• Is no one on Discovery a professional, ever? They all get angry and seem on the verge of tears over and over. Stamets is especially guilty of this in this episode. It makes the character seem brittle and unlikeable. Has he never heard of Vulcans before? Does he lack the patience of a two year old?

  • This thing with Tilly suddenly not knowing about her path in life just came out of the blue, and like so many things it’s so overblown. It has to have occupied at least five minutes of solid dialogue, to introduce a concept that didn’t need sixty seconds; it also led to a storyline dead end, in that she was brought on the mission because of her ability to charm people and never uses that ability.

  • Michael complains that she and Tilly are at a huge disadvantage with swords; thirty seconds later they get into a swordfight and appear to be really talented swordfighters. This is somewhat analogous to someone who has never done gymnastics doing a pretty good uneven bars routine on their first attempt.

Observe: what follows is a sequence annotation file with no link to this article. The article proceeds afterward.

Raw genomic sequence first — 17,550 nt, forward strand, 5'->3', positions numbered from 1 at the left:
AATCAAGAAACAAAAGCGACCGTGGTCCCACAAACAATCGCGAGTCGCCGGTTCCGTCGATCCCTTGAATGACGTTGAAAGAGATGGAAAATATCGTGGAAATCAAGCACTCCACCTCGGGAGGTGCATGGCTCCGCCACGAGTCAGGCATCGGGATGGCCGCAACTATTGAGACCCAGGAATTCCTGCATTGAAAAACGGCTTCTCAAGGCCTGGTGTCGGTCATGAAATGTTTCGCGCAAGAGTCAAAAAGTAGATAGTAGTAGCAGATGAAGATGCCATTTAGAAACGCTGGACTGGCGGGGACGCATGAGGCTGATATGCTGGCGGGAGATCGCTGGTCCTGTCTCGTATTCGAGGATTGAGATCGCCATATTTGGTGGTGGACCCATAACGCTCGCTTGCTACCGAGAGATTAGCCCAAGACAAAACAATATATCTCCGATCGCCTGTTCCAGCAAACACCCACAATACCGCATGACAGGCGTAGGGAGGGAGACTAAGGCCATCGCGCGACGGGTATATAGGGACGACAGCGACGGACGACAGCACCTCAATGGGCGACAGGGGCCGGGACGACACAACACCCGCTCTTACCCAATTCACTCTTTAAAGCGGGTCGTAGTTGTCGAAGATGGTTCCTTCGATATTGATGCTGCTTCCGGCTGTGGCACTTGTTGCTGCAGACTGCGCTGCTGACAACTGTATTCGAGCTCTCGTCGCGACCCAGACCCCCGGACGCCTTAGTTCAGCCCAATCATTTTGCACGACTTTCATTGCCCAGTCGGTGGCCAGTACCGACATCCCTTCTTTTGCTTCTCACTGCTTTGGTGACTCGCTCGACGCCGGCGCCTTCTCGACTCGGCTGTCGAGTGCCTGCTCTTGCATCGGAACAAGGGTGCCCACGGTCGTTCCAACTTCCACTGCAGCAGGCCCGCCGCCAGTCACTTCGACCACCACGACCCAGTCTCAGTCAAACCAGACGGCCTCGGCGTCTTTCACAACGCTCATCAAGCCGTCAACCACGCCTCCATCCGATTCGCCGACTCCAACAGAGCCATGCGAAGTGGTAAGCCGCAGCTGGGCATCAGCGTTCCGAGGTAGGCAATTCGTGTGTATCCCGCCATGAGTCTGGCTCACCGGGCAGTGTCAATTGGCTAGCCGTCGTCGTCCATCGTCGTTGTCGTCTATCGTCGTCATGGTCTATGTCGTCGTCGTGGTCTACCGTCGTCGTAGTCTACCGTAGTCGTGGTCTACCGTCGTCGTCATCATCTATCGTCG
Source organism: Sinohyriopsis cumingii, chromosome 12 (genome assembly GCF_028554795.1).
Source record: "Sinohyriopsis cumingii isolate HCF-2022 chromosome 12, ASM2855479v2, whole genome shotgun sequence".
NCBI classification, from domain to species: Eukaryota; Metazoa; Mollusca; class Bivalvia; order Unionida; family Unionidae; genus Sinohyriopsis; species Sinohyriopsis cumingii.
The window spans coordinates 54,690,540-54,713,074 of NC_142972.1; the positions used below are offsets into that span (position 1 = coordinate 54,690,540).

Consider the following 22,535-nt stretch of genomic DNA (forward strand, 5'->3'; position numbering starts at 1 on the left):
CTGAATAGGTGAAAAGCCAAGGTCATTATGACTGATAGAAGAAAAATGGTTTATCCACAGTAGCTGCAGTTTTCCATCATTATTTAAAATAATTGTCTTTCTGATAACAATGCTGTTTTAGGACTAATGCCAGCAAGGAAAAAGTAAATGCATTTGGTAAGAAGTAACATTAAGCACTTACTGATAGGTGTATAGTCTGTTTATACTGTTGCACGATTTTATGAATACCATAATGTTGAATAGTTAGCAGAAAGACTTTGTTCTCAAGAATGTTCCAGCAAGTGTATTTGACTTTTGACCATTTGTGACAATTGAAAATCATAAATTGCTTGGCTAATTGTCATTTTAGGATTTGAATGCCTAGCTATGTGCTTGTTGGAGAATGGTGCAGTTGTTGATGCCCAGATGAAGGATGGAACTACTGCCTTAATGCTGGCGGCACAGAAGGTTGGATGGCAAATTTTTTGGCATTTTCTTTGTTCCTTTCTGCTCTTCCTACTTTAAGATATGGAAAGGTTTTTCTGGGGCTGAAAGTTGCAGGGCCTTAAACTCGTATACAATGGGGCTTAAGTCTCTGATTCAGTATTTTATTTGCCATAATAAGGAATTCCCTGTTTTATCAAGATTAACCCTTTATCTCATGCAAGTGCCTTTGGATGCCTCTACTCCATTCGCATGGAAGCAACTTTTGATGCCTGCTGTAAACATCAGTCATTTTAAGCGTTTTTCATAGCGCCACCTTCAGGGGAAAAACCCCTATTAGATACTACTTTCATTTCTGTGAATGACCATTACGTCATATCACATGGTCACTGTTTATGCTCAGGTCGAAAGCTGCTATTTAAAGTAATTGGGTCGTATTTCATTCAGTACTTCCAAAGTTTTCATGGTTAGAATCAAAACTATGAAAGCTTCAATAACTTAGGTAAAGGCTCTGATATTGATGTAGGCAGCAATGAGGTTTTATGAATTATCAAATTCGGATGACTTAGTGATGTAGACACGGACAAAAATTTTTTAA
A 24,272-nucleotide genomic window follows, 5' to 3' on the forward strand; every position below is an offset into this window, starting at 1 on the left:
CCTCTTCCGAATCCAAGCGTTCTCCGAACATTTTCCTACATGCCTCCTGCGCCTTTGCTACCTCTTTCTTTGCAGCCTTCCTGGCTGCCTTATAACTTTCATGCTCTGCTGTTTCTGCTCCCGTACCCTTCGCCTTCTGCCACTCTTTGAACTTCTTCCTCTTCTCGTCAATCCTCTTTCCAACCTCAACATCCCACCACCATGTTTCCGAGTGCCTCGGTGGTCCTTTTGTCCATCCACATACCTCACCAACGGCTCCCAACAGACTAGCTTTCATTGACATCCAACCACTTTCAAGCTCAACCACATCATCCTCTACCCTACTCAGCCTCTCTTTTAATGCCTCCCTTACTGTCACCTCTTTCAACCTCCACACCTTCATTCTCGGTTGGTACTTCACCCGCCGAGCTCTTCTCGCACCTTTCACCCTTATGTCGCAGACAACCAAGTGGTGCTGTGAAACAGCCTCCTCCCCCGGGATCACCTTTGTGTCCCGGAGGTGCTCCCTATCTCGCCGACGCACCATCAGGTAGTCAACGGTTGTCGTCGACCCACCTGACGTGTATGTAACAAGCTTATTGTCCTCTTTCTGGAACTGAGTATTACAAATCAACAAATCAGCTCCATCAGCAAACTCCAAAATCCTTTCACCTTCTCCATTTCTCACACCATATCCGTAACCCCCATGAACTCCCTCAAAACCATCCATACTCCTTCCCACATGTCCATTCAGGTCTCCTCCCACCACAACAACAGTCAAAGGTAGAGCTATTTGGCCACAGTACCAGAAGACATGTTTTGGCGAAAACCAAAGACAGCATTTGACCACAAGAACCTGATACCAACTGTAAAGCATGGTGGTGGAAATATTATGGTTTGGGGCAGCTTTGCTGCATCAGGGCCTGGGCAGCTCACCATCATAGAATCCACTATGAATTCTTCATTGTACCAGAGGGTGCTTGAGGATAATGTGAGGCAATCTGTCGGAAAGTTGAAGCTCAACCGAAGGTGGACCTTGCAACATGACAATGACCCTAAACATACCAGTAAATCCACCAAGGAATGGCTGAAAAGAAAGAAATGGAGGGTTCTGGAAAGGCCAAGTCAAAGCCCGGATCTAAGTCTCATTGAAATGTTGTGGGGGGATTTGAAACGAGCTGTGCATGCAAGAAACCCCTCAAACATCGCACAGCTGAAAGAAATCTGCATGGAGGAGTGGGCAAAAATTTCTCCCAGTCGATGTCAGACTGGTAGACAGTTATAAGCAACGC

There is so much goddamn fighting in this show and it rarely adds much to the story.

  • My God, the Alex Kurtzman team is so fucking obsessed with Romulans and Romulan secret societies, and the intensely boring swordfighting secret society. Can we please see someone else? On top of that, “Choose To Live” is not as badass a phrase as Kurtzman thinks it is.

  • I’d forgotten Sonja Sohn (Michael’s mother) had gotten back to the future. I don’t remember how that happened. Was she on Discovery when it (for no reason) went into the future? Was there another time suit? Anyway, another example of how the galaxy is a really small place for some reason.

  • So, wait, is the Kelvin timeline not true in this show? It can’t be, because Vulcan - stupidly renamed “Nivar” - exists.

I think the conflict will be that Robot will want the symbiot back.

Lower Decks also established that crew can switch disciplines on a whim anyway.

By the end of this season - we will discover that its just another DoomsDay Machine

It’d be a decent story if you wrapped it up in one episode and moved on to another story.

I hate that scrunch-eyed, wide vacuous grin that appears to be his only expression.